- You may want to consider bankruptcy. In some situations where the household has a steady source of income, bankruptcy can help you save your home. For advice, talk to an attorney who handles bankruptcy matters.
- You have the right to “redeem” your home until the sale of the house. To redeem your home, you must pay all amounts owed on the mortgage, plus attorney fees, and the court costs that went with the foreclosure. If you do this, you can stop the foreclosure sale.
- You may also want to consider deeding the house back to the bank or mortgage company. Contact the attorney representing the mortgage company to discuss this option.
- You may opt to participate in the “cash for keys” program, also known as a “deed in lieu”, which allows the bank to take property back from a delinquent homeowner who can no longer afford to make their house payment, in exchange for moving expenses.
What do I do next?
Once your original answer is filed, the court will keep you advised of all hearings so that you may continue with your defense. Make at least two copies of your answer. The original answer is filed with the Clerk of the Court where the lawsuit was filed. Look at the summons to see which court the lawsuit was filed in. You must also mail one copy of the answer to the plaintiff’s attorney. Look at the name and address on the summons to see where to send the plaintiff’s copy. Keep one copy for your records.
Filing an answer to foreclosure under the new law
Under law currently in effect, foreclosures of properties are expedited, and if you do not file an answer to a foreclosure complaint you may be taking a risk of losing your house. If you want to be heard and participate in the court proceeding to defend your rights, you must file an answer to the complaint.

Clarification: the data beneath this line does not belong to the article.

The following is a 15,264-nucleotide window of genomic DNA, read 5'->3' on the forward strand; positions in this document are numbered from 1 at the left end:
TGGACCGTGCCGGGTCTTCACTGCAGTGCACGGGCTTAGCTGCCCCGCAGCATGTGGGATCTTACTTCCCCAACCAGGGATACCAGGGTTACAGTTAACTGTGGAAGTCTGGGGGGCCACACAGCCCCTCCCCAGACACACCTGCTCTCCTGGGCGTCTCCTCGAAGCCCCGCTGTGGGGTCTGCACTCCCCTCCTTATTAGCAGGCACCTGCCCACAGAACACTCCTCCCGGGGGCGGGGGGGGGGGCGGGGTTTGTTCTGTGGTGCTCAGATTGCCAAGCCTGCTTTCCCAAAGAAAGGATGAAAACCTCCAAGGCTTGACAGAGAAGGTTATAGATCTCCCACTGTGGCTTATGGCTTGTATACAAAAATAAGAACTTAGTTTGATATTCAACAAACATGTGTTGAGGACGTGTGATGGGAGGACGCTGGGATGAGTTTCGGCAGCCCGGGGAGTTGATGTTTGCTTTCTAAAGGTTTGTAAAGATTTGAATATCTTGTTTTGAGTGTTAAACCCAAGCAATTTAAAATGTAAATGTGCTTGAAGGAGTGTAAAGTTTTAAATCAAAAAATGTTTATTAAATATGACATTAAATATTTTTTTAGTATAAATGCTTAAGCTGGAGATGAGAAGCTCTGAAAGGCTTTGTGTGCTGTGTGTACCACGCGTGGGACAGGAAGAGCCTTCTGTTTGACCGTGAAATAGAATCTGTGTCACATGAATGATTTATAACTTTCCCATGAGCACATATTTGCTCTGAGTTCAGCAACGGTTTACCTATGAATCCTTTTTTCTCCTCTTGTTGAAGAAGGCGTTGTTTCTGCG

Also under the newest law, if you fail to file your answer within the 20 days after being served, the court may issue an Order to Show Cause why your house should not be foreclosed, and the court may request you to deposit into the Court Registry mortgage payments until the court makes a final decision in your case.
When Must You Respond
You only have twenty (20) days after you are served with a summons and complaint to file an answer. Count twenty (20) days after the day you got served, including Saturdays, Sundays and holidays. You must respond even if:
- You are working with your lender to try to work out a deal or get a loan modification.
- Your lender says you do not have to respond.
- You can use the “cash for keys” money to move all your belongings plus walk away without any additional financial stress or responsibility.
- You may wish to request a loan modification, which typically involves a reduction in the interest rate, an extension on the term (length) of the loan, a different type of loan or a combination of all three. A lender might be open to modifying a loan because the cost of doing so is less than the cost of you defaulting on the loan.
Updated: May4, 2017